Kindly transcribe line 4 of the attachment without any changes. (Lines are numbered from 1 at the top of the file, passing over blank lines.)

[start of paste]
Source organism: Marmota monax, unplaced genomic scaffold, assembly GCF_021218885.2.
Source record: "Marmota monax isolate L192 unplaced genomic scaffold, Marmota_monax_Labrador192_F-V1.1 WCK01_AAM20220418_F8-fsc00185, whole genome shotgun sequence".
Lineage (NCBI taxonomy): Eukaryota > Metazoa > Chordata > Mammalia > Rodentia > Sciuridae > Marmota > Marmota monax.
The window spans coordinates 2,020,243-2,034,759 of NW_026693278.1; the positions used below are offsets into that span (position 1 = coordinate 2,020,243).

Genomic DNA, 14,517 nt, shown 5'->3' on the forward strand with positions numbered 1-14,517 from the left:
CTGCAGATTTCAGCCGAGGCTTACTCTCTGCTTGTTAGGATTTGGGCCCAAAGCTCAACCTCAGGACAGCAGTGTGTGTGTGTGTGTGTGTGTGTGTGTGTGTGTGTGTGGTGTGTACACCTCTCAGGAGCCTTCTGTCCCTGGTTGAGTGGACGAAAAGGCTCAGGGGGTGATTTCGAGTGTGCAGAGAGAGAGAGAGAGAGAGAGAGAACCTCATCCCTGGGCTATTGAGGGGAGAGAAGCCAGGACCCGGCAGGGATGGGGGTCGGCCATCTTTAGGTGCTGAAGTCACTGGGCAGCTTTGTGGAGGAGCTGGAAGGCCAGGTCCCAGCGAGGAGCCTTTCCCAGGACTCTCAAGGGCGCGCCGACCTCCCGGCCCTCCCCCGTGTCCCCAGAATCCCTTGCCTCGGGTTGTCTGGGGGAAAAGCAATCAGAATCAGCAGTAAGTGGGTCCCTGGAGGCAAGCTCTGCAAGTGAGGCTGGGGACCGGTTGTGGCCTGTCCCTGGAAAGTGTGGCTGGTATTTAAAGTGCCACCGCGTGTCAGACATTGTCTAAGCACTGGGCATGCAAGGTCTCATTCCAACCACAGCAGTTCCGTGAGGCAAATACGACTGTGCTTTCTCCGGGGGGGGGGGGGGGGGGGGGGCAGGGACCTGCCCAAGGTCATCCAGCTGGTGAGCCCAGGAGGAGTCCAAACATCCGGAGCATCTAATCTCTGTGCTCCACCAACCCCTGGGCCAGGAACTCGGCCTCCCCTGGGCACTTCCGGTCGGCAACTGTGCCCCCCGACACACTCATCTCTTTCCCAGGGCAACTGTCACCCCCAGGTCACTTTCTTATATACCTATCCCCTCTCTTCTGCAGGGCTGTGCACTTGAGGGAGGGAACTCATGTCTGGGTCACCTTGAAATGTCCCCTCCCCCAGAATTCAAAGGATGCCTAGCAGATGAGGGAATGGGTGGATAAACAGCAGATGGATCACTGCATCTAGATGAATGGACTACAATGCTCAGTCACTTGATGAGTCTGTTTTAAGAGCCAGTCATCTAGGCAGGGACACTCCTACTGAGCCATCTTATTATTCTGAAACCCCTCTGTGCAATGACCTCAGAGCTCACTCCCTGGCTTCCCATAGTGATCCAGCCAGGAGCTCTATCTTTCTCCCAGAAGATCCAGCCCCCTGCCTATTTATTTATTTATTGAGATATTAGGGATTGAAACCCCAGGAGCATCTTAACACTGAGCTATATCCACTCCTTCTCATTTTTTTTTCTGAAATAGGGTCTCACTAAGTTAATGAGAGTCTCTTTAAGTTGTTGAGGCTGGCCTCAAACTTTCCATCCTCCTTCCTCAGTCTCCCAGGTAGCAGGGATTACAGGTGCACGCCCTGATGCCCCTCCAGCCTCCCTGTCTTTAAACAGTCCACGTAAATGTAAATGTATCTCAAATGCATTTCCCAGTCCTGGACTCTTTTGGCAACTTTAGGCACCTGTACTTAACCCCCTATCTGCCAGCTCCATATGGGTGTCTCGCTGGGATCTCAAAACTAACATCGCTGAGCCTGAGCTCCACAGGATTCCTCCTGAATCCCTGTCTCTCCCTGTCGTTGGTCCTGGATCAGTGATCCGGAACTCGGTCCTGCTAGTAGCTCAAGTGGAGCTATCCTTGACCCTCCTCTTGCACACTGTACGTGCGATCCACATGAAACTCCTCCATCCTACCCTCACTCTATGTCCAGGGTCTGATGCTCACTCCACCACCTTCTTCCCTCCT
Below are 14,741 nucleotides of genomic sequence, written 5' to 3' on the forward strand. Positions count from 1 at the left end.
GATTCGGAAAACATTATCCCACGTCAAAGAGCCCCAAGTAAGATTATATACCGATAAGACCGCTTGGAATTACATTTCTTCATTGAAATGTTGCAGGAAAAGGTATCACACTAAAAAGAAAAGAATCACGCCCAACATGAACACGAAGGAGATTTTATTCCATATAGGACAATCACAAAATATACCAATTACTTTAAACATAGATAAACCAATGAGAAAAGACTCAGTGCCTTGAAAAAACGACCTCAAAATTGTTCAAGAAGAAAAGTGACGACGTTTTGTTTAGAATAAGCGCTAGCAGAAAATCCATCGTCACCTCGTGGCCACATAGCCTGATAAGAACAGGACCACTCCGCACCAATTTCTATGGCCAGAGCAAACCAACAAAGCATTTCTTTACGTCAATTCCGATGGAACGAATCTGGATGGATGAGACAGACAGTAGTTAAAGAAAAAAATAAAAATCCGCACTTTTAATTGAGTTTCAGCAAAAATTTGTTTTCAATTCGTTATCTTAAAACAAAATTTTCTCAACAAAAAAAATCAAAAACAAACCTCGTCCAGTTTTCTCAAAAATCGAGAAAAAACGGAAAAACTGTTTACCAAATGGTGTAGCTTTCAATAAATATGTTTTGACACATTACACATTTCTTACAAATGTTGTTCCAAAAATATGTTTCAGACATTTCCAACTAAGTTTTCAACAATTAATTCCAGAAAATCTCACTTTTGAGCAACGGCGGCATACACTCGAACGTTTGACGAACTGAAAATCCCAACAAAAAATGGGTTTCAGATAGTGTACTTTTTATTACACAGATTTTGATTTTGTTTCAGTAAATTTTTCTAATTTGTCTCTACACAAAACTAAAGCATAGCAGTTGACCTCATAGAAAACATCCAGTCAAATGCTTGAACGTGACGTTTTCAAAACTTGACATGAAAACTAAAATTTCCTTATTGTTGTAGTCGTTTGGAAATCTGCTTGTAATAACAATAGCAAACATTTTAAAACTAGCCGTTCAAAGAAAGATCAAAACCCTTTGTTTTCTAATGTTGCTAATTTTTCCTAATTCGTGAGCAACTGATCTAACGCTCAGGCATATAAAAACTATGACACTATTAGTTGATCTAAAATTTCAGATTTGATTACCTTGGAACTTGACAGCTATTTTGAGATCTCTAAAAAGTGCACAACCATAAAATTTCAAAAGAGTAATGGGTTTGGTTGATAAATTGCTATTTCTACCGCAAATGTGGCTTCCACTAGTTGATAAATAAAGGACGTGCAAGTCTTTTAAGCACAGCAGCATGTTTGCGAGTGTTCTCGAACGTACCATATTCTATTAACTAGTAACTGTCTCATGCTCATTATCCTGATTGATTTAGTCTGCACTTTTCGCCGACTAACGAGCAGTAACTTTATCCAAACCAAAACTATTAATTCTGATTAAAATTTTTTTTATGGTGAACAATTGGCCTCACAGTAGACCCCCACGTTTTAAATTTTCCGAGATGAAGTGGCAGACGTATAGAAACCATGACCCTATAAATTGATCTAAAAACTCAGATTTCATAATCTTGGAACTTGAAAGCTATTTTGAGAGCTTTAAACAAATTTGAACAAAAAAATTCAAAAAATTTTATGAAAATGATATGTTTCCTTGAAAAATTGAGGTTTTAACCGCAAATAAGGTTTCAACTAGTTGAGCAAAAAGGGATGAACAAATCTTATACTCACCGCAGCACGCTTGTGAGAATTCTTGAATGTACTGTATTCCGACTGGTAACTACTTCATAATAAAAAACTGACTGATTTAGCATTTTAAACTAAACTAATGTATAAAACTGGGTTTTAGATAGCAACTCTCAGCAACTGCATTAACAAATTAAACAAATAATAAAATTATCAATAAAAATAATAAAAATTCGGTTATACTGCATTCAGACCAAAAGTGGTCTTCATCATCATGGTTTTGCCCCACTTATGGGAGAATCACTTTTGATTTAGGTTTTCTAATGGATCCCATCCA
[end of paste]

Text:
The window spans coordinates 2,020,243-2,034,759 of NW_026693278.1; the positions used below are offsets into that span (position 1 = coordinate 2,020,243).